The Great Gatsby- Women in the Twenties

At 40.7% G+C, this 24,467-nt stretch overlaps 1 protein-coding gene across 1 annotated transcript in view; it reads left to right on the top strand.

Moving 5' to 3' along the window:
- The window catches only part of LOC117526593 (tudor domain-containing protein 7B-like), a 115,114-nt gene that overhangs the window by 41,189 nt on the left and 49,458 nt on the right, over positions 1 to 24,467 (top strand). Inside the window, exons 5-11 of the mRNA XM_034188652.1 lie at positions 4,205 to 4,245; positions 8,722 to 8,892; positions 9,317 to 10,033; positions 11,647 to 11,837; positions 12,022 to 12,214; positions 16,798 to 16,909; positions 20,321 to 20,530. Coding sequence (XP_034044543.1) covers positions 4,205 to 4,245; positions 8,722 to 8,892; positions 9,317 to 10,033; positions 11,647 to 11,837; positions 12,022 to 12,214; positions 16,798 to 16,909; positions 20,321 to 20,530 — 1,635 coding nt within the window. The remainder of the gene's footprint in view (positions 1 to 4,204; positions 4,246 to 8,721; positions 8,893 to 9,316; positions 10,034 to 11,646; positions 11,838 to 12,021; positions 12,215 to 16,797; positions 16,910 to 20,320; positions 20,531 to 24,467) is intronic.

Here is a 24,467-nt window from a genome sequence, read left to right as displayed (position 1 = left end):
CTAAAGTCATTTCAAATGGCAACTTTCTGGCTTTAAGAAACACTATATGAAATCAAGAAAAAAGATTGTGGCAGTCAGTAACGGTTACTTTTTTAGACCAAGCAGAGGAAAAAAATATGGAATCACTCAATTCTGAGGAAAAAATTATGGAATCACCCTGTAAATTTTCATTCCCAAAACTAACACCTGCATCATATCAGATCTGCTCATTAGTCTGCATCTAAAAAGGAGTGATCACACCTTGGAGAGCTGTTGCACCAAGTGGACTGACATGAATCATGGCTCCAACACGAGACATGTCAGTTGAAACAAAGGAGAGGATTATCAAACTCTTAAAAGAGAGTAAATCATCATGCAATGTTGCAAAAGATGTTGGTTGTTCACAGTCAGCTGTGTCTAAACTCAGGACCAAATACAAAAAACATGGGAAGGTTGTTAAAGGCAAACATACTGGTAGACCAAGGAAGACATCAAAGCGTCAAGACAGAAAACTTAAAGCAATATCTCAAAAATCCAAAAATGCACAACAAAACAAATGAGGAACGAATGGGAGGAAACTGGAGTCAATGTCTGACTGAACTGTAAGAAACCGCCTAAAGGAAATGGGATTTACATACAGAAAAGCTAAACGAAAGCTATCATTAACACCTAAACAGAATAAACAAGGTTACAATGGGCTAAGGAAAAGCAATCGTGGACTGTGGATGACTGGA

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When one thinks of flappers, the first thing that pops to mind is the image of a woman dressed much like Carey Mulligan in The Great Gatsby (2013), bobbed hair, white fringe low-waisted dress, flat-chested and highly made up face. In the 1920’s, after the first world war, women’s roles in society began to change because they became more independent, both in clothing and actions. They defied the well-known appropriate feminine behavior and along with those actions came new fashions. They refused to live up to any rules, whether from their husbands or their society. Today’s modern women are the reflection of the 1920’s women. In The Great Gatsby, F. Scott Fitzgerald appraises the changing attitudes of women in the 1920s in his depiction of America’s first stubborn and fashionable new wave of women, flappers. Before World War I, a woman’s life was centered around her family, home, and children. According to Bryant Joyce, in his article How War Changed the Role of Women in the United States, a woman was known as a housewife. She was known to clean the house, take care of the children, cook for her husband, make utensils for the house, mainly the kitchen and be extremely dependent on her husband good’s will. Most women ran home bakeries, became nurses, unlicensed physicians and midwives. They weren’t pay for their continuous works, only the men receive money for their outside jobs (Bryant). Although they were denied political powers, many women served as coworkers helping their husbands. According to Louise Bennet, in her article Women in the 1920s in North Carolina, women accepted the division of political labor without question. Family has always been a women’s primary concern. To serve their husbands and elders, they were dressed ... ... middle of paper ... ...attitudes of the women in The Great Gatsby. Through flappers, women today are easily fit into society. Flappers inspired us, and it’s our duty to carry on the silent endless work of our freedom. Works Cited Bryant, Joyce. "How War Changed the Role of Women in the United States." Yale-New Haven Teachers Institute. N.p., 23 Aug. 2013. Web. 05 Mar. 2014. Fitzgerald, F. Scott, and Matthew J. Bruccoli. The Great Gatsby. New York, NY: Scribner, 1996. Print. Kim, Tae H. "Seattle General Strike: Where Women Worked During World War I." Seattle General Strike: Where Women Worked During World War I, 2003. Web. 26 Feb. 2014. McCarthy, Ellen. "Book Review: ‘Flappers: Six Women of a Dangerous Generation’ by Judith Mackrell." Washington Post. The Washington Post, 18 Jan. 2014. Web. 26 Feb. 2014. "The Roaring Twenties." BBC News. Modern World History, BBC, Web. 24 Feb. 2014.

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